Default DDR Vs DDR SDRAM


"Paul" wrote in message
...
In article , "Cookie"
wrote:

Im looking for memory for a m8

He's looking for 2X 512 DDR SDRAM

Is DDR memory the same as DDR SDRAM?

His MB manual states DDR but Cpuz says DDR SDRAM is installed

Cheers for looking


SDRAM stands for Synchronous Dynamic Random Access Memory.
Both the single data rate and the double data rate versions
are synchronous designs. The term SDRAM by itself is used
as a shorthand for the single data rate (original) type.
The modifier DDR is meant to remove the uncertainty, and
tell you that you are dealing with DDR SDRAM (the double
data rate version).

SDRAM single data rate - i.e. PC133
DDR or DDR SDRAM double data rate - i.e. DDR266

When shopping, other adjectives are unbuffered or registered,
ECC or non-ECC. The most common desktop memory is probably
unbuffered non-ECC, but some desktop motherboards do support having
unbuffered ECC (adds error detection if the chipset supports it).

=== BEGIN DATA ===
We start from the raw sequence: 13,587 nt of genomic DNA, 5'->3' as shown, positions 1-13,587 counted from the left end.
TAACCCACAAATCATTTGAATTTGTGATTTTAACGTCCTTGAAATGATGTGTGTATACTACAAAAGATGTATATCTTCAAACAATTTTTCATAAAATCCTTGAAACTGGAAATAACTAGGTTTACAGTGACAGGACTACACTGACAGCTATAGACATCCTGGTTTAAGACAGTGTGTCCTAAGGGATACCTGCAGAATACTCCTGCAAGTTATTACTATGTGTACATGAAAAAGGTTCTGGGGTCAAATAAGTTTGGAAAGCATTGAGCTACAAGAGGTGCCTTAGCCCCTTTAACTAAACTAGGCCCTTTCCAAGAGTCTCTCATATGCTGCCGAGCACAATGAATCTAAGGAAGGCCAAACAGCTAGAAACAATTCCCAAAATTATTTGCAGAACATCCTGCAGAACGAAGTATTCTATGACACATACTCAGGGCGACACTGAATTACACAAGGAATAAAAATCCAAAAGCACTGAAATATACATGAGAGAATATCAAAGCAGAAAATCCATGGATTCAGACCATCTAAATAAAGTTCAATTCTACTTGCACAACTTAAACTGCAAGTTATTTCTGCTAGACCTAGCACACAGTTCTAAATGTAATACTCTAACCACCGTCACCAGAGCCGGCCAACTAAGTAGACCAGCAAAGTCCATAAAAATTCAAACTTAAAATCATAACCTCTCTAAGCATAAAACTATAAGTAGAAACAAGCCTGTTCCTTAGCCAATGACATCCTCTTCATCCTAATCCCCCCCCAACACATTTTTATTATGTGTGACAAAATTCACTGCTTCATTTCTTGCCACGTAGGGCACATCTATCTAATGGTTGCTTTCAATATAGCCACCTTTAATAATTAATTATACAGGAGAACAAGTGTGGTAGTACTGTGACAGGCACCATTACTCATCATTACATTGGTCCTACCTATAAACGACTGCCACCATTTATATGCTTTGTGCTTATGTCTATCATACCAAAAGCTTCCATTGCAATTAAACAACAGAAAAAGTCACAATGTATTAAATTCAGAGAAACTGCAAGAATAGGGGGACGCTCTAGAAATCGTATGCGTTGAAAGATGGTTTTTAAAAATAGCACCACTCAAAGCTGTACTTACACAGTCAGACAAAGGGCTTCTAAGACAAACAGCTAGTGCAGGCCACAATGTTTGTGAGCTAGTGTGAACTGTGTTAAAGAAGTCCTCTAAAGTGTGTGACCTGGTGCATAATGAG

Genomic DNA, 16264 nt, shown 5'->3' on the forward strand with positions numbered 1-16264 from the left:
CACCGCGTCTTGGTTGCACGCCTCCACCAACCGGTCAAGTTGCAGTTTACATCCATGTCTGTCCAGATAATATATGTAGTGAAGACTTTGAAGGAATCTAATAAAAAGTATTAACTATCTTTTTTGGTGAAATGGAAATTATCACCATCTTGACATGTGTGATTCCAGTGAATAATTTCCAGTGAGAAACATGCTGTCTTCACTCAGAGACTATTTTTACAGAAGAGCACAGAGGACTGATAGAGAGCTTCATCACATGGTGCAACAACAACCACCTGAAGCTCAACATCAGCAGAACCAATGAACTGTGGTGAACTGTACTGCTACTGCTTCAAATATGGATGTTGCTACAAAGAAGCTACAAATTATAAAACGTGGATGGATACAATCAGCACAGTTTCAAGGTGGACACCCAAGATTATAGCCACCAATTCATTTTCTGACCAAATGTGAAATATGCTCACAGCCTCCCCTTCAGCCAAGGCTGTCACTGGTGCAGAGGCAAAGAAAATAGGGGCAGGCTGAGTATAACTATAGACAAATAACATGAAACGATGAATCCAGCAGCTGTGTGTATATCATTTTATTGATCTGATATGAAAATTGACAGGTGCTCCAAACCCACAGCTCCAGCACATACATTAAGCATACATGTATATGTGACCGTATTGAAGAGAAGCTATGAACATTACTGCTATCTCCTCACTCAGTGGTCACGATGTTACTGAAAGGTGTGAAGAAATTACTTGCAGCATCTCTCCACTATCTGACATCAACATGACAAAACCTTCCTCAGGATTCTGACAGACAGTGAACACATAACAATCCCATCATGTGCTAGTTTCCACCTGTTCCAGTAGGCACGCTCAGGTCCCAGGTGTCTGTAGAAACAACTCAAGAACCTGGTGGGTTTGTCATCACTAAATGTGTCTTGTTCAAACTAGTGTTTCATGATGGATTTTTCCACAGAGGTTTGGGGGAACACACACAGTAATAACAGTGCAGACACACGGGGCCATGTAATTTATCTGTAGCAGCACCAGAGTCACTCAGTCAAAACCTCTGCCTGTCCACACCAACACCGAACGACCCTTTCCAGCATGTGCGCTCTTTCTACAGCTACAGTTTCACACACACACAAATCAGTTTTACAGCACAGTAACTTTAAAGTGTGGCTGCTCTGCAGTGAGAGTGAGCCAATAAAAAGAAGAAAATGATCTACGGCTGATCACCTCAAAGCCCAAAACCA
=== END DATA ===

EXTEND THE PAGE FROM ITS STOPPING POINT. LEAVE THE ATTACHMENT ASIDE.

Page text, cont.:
Registered memory is typically used on servers.

Depending on whether you are buying from name brand retailers
(Crucial) or the skum of the earth on Ebay, will determine just
how careful you have to be when buying product. The user manual
for the motherboard should at least make clear the general
characteristics to look for.

If you can give more details, such as the motherboard make and
model, or at least what chipset is used (875P, 440BX, and so
on), then someone can give you additional advice. Shopping
at Crucial or Kingston takes all the guess work out.

Paul


Thanks for all the info ppl esp paul.... good stuff :-)

sorted now